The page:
blind contour drawing - feature image

Warm Up With A Blind Contour Drawing

I’m in the middle of a teaching adventure, first in New Zealand and now in Australia and one of the ways I start my workshops is to have students do a blind contour drawing. There are many reasons why I do this and it suddenly occurred to me to share this idea with you.

First off, let’s define what I mean by a blind contour drawing. It’s a way of drawing the contour of an object, very slowly, and without looking at the drawing as it is made (hence you draw “blind”). There’s no shading involved. Rather it’s about drawing the edge of the object. I also like to include everything you seen within, responding only with line.

Student work Melbourne - blind contour drawing
Student work from Melbourne workshop

Have your paper on the table, pen in hand (and I think using a pen is better as it creates a bolder result than a pencil), and then turn away from the paper, only seeing the object you’re about to draw (not the paper).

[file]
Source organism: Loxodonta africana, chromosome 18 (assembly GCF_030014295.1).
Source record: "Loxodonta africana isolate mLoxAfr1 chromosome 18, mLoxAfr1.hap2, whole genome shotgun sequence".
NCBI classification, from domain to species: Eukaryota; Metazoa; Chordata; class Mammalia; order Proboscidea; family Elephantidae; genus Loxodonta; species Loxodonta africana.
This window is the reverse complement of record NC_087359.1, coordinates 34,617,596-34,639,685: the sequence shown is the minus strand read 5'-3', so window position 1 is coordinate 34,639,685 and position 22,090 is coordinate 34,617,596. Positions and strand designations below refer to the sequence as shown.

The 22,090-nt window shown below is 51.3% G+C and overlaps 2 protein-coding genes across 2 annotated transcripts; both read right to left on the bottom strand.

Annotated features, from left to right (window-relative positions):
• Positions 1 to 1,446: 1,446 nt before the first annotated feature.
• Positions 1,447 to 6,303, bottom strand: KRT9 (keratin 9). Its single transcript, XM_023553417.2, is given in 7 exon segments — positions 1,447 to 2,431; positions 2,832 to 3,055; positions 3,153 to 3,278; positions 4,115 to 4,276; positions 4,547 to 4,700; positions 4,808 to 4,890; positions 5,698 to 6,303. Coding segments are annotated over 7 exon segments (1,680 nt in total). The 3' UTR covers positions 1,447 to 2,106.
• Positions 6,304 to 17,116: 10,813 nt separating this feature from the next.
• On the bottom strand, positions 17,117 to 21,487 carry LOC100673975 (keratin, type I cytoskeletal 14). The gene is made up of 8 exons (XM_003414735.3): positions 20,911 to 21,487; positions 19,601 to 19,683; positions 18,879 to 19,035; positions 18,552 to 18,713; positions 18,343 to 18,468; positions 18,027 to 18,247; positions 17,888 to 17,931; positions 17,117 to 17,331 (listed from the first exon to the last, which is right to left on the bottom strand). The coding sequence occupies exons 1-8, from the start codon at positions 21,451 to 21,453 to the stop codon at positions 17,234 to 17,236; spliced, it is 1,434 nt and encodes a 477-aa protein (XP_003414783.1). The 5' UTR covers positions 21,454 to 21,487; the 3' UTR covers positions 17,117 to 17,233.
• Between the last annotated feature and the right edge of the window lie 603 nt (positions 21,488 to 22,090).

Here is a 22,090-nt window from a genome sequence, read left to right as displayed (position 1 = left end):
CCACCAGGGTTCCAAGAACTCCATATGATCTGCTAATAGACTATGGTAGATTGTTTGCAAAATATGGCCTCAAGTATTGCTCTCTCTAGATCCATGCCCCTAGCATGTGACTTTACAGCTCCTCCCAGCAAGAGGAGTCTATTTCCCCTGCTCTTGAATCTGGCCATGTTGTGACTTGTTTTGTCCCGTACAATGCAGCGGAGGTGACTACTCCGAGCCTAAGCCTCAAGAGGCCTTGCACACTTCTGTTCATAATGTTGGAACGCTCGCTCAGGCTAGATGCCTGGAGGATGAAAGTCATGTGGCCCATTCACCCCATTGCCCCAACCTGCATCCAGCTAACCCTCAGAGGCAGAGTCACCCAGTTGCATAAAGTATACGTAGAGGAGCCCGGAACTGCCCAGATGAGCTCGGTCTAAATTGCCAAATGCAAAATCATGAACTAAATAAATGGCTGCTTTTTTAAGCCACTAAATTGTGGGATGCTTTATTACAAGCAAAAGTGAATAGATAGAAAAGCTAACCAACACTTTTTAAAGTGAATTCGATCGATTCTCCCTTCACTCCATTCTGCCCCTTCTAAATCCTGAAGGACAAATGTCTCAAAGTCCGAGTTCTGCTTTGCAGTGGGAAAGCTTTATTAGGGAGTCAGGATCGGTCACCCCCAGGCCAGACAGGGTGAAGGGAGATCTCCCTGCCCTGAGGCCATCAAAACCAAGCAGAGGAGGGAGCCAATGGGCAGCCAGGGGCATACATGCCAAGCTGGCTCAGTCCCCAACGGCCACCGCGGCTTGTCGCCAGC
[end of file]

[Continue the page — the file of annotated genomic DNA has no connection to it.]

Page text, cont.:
Elly working - blind contour drawing
Elly working

Another method that was introduced to me by one of my New Zealand workshop students is to place the paper under the table where you can’t see it. This was a better option for her because she wasn’t able to twist her body. Another idea is to add a visual barrier between you and the paper like Sue did.

Sue working - blind contour drawing
Sue working

Back in the workshops, I set the timer for 15 minutes. There’s always a lot of moaning and groaning at the thought of drawing something for that long without being able to see it, but I encourage them onward!

I warn them that they will feel an intense pull to look at the drawing, especially if they lifted the pen off the paper, as they’d want to return the tip of the pen back to the correct place. I beg them to resist the urge to look!

The point of doing a blind contour drawing, for me anyway, is to warm up your hand and mind, to create a connection between them. As you look at the object, you simultaneously respond with your hand, making a mark. You create lines on paper without judgment – you cannot judge what you cannot see! And when you finally do see it, your inner critic cannot judge it, because it knows you couldn’t see it as you drew it.

student work from New Zealand workshop
Student work from my New Zealand workshop
student work from New Zealand workshop - blind contour drawing
More student work from New Zealand workshop